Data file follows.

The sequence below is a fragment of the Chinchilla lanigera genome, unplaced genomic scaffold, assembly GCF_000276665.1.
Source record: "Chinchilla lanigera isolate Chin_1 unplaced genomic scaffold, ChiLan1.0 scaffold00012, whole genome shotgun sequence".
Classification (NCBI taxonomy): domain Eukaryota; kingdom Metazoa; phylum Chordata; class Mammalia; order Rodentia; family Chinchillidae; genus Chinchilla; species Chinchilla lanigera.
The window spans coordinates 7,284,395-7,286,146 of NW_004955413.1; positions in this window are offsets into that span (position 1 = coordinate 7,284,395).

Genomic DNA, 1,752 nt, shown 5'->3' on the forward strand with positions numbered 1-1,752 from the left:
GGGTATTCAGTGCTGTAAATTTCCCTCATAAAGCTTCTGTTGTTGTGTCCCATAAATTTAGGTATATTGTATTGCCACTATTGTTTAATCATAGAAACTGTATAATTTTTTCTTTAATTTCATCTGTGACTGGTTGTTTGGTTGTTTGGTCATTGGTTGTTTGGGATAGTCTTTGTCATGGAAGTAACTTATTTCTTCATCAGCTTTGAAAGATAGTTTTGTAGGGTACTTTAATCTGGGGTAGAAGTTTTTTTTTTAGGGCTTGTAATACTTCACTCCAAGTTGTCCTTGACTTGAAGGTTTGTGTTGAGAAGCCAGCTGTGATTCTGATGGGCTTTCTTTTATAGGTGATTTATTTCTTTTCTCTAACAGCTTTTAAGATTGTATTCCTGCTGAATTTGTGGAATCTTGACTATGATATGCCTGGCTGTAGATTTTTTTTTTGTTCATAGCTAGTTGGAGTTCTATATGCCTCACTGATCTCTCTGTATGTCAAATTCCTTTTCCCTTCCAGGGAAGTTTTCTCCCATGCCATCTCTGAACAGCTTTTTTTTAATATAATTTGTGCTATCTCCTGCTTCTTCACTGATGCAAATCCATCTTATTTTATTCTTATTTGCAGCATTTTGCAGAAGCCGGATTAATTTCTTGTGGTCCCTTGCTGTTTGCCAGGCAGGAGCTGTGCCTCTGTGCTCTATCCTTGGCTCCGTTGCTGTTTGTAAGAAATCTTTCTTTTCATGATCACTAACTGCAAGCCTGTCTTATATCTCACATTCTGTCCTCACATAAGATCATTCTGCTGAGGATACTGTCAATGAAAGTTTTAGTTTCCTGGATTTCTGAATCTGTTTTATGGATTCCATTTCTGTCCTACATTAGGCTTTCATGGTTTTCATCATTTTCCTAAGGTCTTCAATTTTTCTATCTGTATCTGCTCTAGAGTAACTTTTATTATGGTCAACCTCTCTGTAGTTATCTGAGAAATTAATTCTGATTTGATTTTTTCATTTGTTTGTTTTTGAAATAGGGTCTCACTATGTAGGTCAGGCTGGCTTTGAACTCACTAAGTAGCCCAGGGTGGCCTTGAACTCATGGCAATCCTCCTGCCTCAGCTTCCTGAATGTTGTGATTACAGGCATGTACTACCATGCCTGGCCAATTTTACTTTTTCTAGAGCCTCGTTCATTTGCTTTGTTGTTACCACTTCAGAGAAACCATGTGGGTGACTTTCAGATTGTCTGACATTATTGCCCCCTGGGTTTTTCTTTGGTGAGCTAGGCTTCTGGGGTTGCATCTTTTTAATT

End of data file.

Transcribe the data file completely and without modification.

The sequence below is a fragment of the Chinchilla lanigera genome, unplaced genomic scaffold, assembly GCF_000276665.1.
Source record: "Chinchilla lanigera isolate Chin_1 unplaced genomic scaffold, ChiLan1.0 scaffold00012, whole genome shotgun sequence".
Classification (NCBI taxonomy): domain Eukaryota; kingdom Metazoa; phylum Chordata; class Mammalia; order Rodentia; family Chinchillidae; genus Chinchilla; species Chinchilla lanigera.
The window spans coordinates 7,284,395-7,286,146 of NW_004955413.1; positions in this window are offsets into that span (position 1 = coordinate 7,284,395).

Genomic DNA, 1,752 nt, shown 5'->3' on the forward strand with positions numbered 1-1,752 from the left:
GGGTATTCAGTGCTGTAAATTTCCCTCATAAAGCTTCTGTTGTTGTGTCCCATAAATTTAGGTATATTGTATTGCCACTATTGTTTAATCATAGAAACTGTATAATTTTTTCTTTAATTTCATCTGTGACTGGTTGTTTGGTTGTTTGGTCATTGGTTGTTTGGGATAGTCTTTGTCATGGAAGTAACTTATTTCTTCATCAGCTTTGAAAGATAGTTTTGTAGGGTACTTTAATCTGGGGTAGAAGTTTTTTTTTTAGGGCTTGTAATACTTCACTCCAAGTTGTCCTTGACTTGAAGGTTTGTGTTGAGAAGCCAGCTGTGATTCTGATGGGCTTTCTTTTATAGGTGATTTATTTCTTTTCTCTAACAGCTTTTAAGATTGTATTCCTGCTGAATTTGTGGAATCTTGACTATGATATGCCTGGCTGTAGATTTTTTTTTTGTTCATAGCTAGTTGGAGTTCTATATGCCTCACTGATCTCTCTGTATGTCAAATTCCTTTTCCCTTCCAGGGAAGTTTTCTCCCATGCCATCTCTGAACAGCTTTTTTTTAATATAATTTGTGCTATCTCCTGCTTCTTCACTGATGCAAATCCATCTTATTTTATTCTTATTTGCAGCATTTTGCAGAAGCCGGATTAATTTCTTGTGGTCCCTTGCTGTTTGCCAGGCAGGAGCTGTGCCTCTGTGCTCTATCCTTGGCTCCGTTGCTGTTTGTAAGAAATCTTTCTTTTCATGATCACTAACTGCAAGCCTGTCTTATATCTCACATTCTGTCCTCACATAAGATCATTCTGCTGAGGATACTGTCAATGAAAGTTTTAGTTTCCTGGATTTCTGAATCTGTTTTATGGATTCCATTTCTGTCCTACATTAGGCTTTCATGGTTTTCATCATTTTCCTAAGGTCTTCAATTTTTCTATCTGTATCTGCTCTAGAGTAACTTTTATTATGGTCAACCTCTCTGTAGTTATCTGAGAAATTAATTCTGATTTGATTTTTTCATTTGTTTGTTTTTGAAATAGGGTCTCACTATGTAGGTCAGGCTGGCTTTGAACTCACTAAGTAGCCCAGGGTGGCCTTGAACTCATGGCAATCCTCCTGCCTCAGCTTCCTGAATGTTGTGATTACAGGCATGTACTACCATGCCTGGCCAATTTTACTTTTTCTAGAGCCTCGTTCATTTGCTTTGTTGTTACCACTTCAGAGAAACCATGTGGGTGACTTTCAGATTGTCTGACATTATTGCCCCCTGGGTTTTTCTTTGGTGAGCTAGGCTTCTGGGGTTGCATCTTTTTAATT